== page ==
What is Phratry and Moiety
A phratry can be defined as a unilineal descent group composed of two or more clans. The members of a clan may feel they have particularly close ties with other clan or clans of the phratry. A kinship group which is one half of a dual division of the society is a moiety.
Phratries are found in very few societies of the world. They were reported from Hopi, Navaho and some other red Indians from United States, Muria Gonds of Madhya Pradesh, Rabhas of Assam, the Ao Nagas of Nagaland and the Raj Gonds of Andhra Pradesh are the examples from India.
Based on the principles of descent, phratries can also be classified into two types: Matriphratries and Patriphratires .
The phratries in a society can be named or may not be named. They may be or may not be exogamous. Like for example, among the Hopis, the phratries are exogamous and among the Crow Red Indians, they are endogamous. The phratries are characterized by common religious obligations and observe common religious rites. A phratry may constitute an important political unit. Among the Aztecs of Mexico the phratries are important political units in the structure of the empire. A phratry may be associated with totemism like among the Muria Gonds.
A phratry constitutes a group characterized by solidarity. The clans in a phratry retain their separate identity but each clan has some kind of special affinity with the phratry. The term Phratry is derived from a Greek word Phrater which means a brother. Thus, in the final analysis, a phratry is a kin group of brotherhood in which there are several clans combined together.
The term Moiety is derived from a French word meaning half. When a society is divided into two groups so that every person is necessarily a member of one or the other groups, the dichotomy results in the formation of two moieties.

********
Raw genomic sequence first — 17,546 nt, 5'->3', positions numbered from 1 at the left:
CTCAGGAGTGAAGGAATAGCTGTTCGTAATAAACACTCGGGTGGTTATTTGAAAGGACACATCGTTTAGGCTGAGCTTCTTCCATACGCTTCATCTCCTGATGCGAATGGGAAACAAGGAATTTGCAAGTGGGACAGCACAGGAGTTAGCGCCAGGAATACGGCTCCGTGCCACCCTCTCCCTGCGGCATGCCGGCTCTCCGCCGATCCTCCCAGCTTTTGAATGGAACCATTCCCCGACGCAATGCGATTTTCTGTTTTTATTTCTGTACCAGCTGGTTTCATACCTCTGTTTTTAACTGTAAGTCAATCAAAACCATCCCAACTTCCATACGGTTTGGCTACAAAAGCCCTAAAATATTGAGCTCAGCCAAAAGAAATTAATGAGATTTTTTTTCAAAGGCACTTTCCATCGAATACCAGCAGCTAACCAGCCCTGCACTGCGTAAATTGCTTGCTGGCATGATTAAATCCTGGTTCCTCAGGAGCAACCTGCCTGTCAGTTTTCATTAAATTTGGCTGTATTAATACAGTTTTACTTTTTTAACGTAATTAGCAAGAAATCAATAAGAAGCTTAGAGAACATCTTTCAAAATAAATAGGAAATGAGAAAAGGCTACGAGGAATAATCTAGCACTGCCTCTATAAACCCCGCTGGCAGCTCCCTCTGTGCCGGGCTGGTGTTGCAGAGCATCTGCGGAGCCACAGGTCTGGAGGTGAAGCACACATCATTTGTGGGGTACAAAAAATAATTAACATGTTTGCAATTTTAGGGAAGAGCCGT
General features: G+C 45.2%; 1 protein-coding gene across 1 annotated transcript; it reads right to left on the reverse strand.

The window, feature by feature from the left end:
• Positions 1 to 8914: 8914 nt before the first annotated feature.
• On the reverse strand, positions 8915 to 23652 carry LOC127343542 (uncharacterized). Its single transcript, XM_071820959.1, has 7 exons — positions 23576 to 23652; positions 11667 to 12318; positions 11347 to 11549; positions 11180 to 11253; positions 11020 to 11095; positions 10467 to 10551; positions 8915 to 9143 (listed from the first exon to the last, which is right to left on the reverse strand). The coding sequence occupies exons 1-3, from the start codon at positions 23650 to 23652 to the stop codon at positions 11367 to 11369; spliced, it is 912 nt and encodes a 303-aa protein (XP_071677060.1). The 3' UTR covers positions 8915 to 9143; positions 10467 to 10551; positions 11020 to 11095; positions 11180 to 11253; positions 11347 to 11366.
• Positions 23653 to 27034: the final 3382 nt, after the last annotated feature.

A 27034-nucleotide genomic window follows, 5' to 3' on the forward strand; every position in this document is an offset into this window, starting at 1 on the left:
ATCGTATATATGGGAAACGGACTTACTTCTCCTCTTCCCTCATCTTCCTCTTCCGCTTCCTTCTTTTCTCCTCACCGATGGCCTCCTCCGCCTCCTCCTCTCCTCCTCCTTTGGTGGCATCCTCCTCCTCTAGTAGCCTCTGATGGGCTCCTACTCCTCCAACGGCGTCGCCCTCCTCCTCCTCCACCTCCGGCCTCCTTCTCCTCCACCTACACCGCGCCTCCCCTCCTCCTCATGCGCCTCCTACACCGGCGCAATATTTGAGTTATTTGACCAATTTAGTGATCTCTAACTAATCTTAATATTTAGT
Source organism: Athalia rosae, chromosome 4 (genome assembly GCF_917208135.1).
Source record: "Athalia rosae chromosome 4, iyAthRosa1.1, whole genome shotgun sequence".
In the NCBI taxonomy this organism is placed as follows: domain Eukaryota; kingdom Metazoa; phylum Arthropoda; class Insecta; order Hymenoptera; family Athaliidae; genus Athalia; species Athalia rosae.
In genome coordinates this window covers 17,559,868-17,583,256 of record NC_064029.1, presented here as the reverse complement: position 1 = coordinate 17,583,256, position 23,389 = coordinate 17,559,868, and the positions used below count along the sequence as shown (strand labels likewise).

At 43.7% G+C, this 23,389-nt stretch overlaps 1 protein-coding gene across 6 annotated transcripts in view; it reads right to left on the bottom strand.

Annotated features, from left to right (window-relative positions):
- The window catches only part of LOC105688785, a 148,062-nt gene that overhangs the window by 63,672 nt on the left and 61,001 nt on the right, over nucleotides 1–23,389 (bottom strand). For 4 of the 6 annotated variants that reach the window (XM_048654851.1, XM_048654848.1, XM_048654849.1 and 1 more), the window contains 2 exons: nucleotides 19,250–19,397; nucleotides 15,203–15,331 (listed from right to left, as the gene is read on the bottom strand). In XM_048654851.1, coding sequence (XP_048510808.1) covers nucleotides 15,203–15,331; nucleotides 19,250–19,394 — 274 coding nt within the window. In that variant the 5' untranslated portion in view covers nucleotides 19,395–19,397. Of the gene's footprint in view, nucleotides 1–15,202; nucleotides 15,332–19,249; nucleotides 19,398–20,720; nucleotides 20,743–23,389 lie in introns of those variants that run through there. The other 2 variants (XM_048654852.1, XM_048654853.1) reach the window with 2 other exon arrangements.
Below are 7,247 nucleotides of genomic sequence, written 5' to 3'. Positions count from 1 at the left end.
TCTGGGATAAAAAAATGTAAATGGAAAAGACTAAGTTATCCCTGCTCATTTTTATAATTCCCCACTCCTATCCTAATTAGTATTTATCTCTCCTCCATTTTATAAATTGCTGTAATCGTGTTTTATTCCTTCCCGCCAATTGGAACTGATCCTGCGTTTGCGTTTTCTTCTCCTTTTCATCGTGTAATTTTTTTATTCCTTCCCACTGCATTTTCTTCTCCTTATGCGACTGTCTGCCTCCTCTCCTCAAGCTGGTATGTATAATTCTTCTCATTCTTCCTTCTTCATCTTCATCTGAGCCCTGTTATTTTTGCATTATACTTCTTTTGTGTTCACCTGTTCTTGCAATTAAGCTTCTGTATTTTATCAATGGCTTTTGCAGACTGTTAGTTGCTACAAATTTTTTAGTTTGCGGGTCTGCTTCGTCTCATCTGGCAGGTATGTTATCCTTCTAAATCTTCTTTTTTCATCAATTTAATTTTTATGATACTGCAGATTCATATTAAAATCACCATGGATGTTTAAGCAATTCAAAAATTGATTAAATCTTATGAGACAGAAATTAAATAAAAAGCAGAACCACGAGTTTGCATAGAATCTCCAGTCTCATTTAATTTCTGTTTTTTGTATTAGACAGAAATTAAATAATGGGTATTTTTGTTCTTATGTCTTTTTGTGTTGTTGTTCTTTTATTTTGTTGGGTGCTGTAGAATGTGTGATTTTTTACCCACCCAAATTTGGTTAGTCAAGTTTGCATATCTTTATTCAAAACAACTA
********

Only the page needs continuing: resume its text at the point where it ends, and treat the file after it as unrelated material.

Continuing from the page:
Compared to Phratries, moieties have a wider occurrence in the various societies of the world. Murngin in Australia, Tingit Red Indians of British Columbia, Winnebago Indians of United States, the Ao Nagas, Rengrna Nagas and Angami Nagas of Nagaland, Gonds and Korkus of Madhya Pradesh, the Bondos of Orissa and the Andhs of Adilabad district in Andhra Pradesh and the Todas of Nilgiris, are the examples of the societies where moieties axe present.
On the basis of the principles of descent governing the formation of the moieties, they can be classified into patrilineal moieties and matrilineal moieties.
Moieties can be named like among the Todas and may also be unnamed like among the Australian societies. A moiety is usually exogamous. and rarely endogamous. Moreover a moiety may constitute a totemic group like among the Bondos of Orissa. A moiety is always associated with a dual organization. Moiety is a half society. Hence wherever moieties occur, there should and will always be two moieties. This kind of dual organization helps an easy detection of kinship relationships. In dual organizations one moiety may be linked to the other through complementary roles in the form of exchange of specific services.